External voice: the role of multi-stakeholder initiatives in promoting human rights due diligence
In light of the various existing and expected national and European legislation, as well as the growing number of investors requesting ESG and human rights data from portfolio companies, it is clear that human rights due diligence man will soon be a standard business requirement. for companies based in Europe.
Yet what human rights due diligence entails remains ambiguous.
The United Nations Guiding Principles on Business and Human Rights (UNGPs) define human rights due diligence as an ongoing process to identify, prevent, mitigate and report on how companies manage the risks and adverse human rights impacts that arise in their operations and global supply chains.
Although the UNGPs describe a process, they do not specify what companies operating in different sectors are expected to do. This leaves companies with a lot of room for interpretation in deciding what their most relevant human rights issues are, when and how to address them, and whether to publicly report on their mitigation strategies. In order to prevent human rights due diligence from becoming the next check-off exercise, concrete human rights standards need to be developed.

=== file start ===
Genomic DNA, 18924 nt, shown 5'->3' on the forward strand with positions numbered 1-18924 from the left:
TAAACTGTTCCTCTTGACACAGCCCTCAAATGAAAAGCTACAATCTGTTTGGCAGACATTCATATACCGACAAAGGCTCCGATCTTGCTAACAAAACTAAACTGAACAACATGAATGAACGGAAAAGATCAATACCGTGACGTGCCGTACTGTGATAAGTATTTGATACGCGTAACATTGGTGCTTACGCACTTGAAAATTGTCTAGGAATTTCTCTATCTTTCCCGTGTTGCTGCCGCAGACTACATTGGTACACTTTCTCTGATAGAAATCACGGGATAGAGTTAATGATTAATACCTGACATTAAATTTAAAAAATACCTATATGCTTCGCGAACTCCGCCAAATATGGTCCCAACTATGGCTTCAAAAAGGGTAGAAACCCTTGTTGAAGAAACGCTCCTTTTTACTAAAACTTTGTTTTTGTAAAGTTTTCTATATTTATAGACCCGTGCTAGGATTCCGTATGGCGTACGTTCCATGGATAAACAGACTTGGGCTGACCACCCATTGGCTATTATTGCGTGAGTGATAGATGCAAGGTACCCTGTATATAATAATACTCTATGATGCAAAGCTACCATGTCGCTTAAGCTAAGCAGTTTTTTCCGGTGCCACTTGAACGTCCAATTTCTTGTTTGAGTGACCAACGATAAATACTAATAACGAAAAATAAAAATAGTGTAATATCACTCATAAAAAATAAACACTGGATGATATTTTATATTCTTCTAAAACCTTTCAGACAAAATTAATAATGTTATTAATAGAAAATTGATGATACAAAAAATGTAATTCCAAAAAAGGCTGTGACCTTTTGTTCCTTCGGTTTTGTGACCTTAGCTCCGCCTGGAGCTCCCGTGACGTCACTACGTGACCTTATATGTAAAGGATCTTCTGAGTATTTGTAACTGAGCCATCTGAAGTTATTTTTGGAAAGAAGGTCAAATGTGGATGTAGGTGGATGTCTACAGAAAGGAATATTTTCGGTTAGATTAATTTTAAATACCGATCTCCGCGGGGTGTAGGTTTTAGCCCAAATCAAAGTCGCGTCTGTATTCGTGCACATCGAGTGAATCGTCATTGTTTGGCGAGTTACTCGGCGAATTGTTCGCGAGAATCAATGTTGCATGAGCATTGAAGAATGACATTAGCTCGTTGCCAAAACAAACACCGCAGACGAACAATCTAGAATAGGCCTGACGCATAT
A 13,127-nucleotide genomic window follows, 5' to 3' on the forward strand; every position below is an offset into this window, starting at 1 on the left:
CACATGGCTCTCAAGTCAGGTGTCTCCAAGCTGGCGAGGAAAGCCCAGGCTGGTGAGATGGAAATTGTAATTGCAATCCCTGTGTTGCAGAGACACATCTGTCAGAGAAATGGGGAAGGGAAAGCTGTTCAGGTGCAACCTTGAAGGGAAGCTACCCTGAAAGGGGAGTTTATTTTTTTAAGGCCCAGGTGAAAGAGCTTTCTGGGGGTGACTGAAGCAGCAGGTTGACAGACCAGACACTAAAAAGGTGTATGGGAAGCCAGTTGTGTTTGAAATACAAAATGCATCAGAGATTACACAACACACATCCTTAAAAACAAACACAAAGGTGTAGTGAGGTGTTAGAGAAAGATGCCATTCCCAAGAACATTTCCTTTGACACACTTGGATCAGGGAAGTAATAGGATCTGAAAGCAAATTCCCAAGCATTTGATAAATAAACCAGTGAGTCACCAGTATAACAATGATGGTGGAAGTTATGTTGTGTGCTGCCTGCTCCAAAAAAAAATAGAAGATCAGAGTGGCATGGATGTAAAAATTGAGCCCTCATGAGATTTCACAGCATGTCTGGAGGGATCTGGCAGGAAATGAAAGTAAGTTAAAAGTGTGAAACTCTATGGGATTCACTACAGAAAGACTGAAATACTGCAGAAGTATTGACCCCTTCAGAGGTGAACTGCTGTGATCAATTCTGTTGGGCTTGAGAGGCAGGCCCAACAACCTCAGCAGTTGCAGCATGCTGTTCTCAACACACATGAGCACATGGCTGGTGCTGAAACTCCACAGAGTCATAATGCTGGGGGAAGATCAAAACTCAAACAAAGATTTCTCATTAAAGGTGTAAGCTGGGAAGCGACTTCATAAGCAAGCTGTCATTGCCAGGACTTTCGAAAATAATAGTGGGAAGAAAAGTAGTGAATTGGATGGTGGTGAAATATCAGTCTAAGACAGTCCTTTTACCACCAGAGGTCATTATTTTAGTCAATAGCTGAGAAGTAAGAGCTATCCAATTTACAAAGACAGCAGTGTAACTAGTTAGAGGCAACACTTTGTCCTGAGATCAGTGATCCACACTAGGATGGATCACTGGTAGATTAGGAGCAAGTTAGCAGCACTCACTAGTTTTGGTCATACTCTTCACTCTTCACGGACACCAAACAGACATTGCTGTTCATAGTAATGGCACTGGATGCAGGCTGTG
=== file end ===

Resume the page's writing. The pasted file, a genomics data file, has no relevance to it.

Today, human rights due diligence often refers to metrics that measure activities rather than human rights performance and impacts. In addition, some companies react to human rights due diligence requirements in ways that are counterproductive to human rights. They withdraw from difficult geographies and abandon high-risk activities and products.
Yet severing relationships with vulnerable groups of workers and suppliers has an immediate negative impact on people – the one thing UNGPs and human rights due diligence aim to prevent.
The “Decade of Action”, the plan launched by the United Nations in 2020 with the aim of achieving the Sustainable Development Goals by 2030, should also be used to explain the exact measures that companies must take to carry out a effective human rights due diligence in accordance with the UNGPs. During this period, one of the goals must be to ensure that the concept of human rights due diligence is not reduced to a whitewashing exercise, but rather effectively advances human rights. in business practice.